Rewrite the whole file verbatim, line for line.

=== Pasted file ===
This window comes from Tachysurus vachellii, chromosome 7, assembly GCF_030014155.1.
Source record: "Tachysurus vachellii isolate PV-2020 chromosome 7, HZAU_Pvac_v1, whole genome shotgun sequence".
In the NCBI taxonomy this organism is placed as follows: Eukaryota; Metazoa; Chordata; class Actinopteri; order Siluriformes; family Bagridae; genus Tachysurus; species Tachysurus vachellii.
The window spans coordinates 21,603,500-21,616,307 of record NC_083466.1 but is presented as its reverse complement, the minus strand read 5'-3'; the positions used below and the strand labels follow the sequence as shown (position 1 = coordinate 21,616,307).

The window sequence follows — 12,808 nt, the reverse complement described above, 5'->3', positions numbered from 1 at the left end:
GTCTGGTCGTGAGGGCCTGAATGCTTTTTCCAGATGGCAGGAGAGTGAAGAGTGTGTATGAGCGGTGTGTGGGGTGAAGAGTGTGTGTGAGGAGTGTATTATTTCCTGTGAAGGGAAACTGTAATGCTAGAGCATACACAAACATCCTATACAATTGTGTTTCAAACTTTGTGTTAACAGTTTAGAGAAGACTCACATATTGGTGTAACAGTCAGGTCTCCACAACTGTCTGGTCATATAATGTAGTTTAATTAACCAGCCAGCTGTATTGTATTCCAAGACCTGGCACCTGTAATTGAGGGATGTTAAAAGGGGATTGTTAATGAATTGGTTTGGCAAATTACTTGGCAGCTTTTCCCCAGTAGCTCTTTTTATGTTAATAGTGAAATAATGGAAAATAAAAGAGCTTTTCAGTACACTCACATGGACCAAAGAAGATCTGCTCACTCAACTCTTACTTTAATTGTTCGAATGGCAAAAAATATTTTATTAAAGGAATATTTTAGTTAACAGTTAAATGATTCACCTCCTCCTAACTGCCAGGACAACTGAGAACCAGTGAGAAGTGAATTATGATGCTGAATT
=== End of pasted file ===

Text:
This window comes from Tachysurus vachellii, chromosome 7, assembly GCF_030014155.1.
Source record: "Tachysurus vachellii isolate PV-2020 chromosome 7, HZAU_Pvac_v1, whole genome shotgun sequence".
In the NCBI taxonomy this organism is placed as follows: Eukaryota; Metazoa; Chordata; class Actinopteri; order Siluriformes; family Bagridae; genus Tachysurus; species Tachysurus vachellii.
The window spans coordinates 21,603,500-21,616,307 of record NC_083466.1 but is presented as its reverse complement, the minus strand read 5'-3'; the positions used below and the strand labels follow the sequence as shown (position 1 = coordinate 21,616,307).

The window sequence follows — 12,808 nt, the reverse complement described above, 5'->3', positions numbered from 1 at the left end:
GTCTGGTCGTGAGGGCCTGAATGCTTTTTCCAGATGGCAGGAGAGTGAAGAGTGTGTATGAGCGGTGTGTGGGGTGAAGAGTGTGTGTGAGGAGTGTATTATTTCCTGTGAAGGGAAACTGTAATGCTAGAGCATACACAAACATCCTATACAATTGTGTTTCAAACTTTGTGTTAACAGTTTAGAGAAGACTCACATATTGGTGTAACAGTCAGGTCTCCACAACTGTCTGGTCATATAATGTAGTTTAATTAACCAGCCAGCTGTATTGTATTCCAAGACCTGGCACCTGTAATTGAGGGATGTTAAAAGGGGATTGTTAATGAATTGGTTTGGCAAATTACTTGGCAGCTTTTCCCCAGTAGCTCTTTTTATGTTAATAGTGAAATAATGGAAAATAAAAGAGCTTTTCAGTACACTCACATGGACCAAAGAAGATCTGCTCACTCAACTCTTACTTTAATTGTTCGAATGGCAAAAAATATTTTATTAAAGGAATATTTTAGTTAACAGTTAAATGATTCACCTCCTCCTAACTGCCAGGACAACTGAGAACCAGTGAGAAGTGAATTATGATGCTGAATT